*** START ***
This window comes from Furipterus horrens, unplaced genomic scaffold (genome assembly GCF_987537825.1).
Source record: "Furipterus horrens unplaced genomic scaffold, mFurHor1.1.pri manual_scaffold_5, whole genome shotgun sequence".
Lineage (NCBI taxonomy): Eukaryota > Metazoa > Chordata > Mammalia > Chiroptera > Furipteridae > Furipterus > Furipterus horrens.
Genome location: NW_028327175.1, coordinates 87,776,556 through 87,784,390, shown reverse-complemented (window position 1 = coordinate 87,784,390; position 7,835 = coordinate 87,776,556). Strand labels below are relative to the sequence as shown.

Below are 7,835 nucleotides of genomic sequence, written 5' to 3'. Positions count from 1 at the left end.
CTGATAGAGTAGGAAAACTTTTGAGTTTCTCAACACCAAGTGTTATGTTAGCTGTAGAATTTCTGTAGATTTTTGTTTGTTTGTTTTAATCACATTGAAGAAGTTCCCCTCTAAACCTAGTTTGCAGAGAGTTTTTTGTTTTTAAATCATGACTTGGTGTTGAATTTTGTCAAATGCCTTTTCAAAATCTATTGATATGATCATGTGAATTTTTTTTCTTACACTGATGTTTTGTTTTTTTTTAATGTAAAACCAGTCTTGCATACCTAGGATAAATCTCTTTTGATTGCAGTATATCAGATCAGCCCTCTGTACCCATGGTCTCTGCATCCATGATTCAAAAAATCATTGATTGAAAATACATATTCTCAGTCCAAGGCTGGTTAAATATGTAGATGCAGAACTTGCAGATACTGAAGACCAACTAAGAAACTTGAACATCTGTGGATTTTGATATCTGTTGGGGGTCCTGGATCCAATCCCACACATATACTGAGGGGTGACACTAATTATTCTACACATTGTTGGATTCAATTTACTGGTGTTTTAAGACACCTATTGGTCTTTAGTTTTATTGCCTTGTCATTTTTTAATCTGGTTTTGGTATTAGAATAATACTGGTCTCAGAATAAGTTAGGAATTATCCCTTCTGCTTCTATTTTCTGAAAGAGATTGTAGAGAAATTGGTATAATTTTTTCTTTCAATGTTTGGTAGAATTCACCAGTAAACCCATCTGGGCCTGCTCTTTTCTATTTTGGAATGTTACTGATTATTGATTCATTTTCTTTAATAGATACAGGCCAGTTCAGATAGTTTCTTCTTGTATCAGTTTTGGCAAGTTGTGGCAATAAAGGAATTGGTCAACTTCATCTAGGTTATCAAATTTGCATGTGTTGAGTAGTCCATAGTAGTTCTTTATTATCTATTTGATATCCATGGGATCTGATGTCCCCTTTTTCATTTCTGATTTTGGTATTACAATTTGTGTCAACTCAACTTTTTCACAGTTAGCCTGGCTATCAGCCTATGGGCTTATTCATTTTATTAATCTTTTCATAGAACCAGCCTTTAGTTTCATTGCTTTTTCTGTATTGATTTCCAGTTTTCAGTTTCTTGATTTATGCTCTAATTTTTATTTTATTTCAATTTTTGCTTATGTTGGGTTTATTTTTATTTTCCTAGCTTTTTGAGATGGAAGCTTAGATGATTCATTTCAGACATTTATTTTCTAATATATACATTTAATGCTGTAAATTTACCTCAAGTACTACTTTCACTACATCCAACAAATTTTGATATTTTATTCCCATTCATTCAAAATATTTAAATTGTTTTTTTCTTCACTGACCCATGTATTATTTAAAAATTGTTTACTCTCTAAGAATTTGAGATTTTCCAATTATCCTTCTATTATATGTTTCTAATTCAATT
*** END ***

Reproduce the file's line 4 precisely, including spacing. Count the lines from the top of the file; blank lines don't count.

Genome location: NW_028327175.1, coordinates 87,776,556 through 87,784,390, shown reverse-complemented (window position 1 = coordinate 87,784,390; position 7,835 = coordinate 87,776,556). Strand labels below are relative to the sequence as shown.